These beautiful heathlike plants are not much seen in our greenhouses, although much grown as a winter and spring flowering plant in the gardens of Europe. The same general treatment as that given the ericas will suit them. Good peat (not fern root), if it can be procured, is what they like. In its absence half turfy loam and half leaf-mold will do. For propagation refer to Erica.

Erica and Epacris in Silver Jardinieres.

Erica and Epacris in Silver Jardinieres.

Most of the species are from Australia and New Zealand, but the hybrids from these species are the most valuable. The colors are mostly white, pink and red of many shades.

Plants that have flowered should have the last year's growth cut down to within a few inches of the older wood, and till the young growth gets a good start the plants should be kept syringed and away from draughts. They make a growth of several stems one to two feet long, which gives you the flowers the following winter. When the growth is matured the plants can be plunged outside for a month or two, but are best in partial shade.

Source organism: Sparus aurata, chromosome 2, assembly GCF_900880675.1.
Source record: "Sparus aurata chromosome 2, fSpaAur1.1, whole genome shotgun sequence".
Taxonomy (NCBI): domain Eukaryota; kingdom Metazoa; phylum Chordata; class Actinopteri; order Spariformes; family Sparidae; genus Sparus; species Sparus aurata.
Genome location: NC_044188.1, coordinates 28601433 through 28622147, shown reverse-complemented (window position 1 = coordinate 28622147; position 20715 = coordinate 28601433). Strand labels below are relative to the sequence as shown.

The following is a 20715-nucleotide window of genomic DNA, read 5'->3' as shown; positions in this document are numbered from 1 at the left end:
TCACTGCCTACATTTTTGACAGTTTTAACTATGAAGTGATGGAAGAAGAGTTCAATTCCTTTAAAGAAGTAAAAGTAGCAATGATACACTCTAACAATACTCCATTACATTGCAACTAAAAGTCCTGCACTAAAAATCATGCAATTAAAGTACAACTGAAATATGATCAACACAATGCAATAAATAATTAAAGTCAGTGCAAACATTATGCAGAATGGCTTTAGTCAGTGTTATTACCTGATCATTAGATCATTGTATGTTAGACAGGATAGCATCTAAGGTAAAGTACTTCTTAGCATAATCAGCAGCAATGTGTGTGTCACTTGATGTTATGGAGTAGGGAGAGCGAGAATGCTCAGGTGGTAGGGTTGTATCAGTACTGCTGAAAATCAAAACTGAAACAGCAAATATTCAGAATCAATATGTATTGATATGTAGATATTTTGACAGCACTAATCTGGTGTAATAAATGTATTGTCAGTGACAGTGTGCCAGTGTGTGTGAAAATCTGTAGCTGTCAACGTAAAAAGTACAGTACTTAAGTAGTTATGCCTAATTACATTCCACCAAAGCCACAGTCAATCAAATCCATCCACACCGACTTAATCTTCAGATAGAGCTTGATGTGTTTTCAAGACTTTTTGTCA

Till flowering time a temperature of 40 to 45 degrees at night will do very well. Like the heaths, they dislike extremes of moisture, but if properly drained will take plenty of water and must at no time be allowed to get very dry.

Although not often seen, the epacris is a beautiful and aristocratic greenhouse plant, and whoever can grow heaths should grow epacris. They are seldom troubled with any of our greenhouse pests of any kind.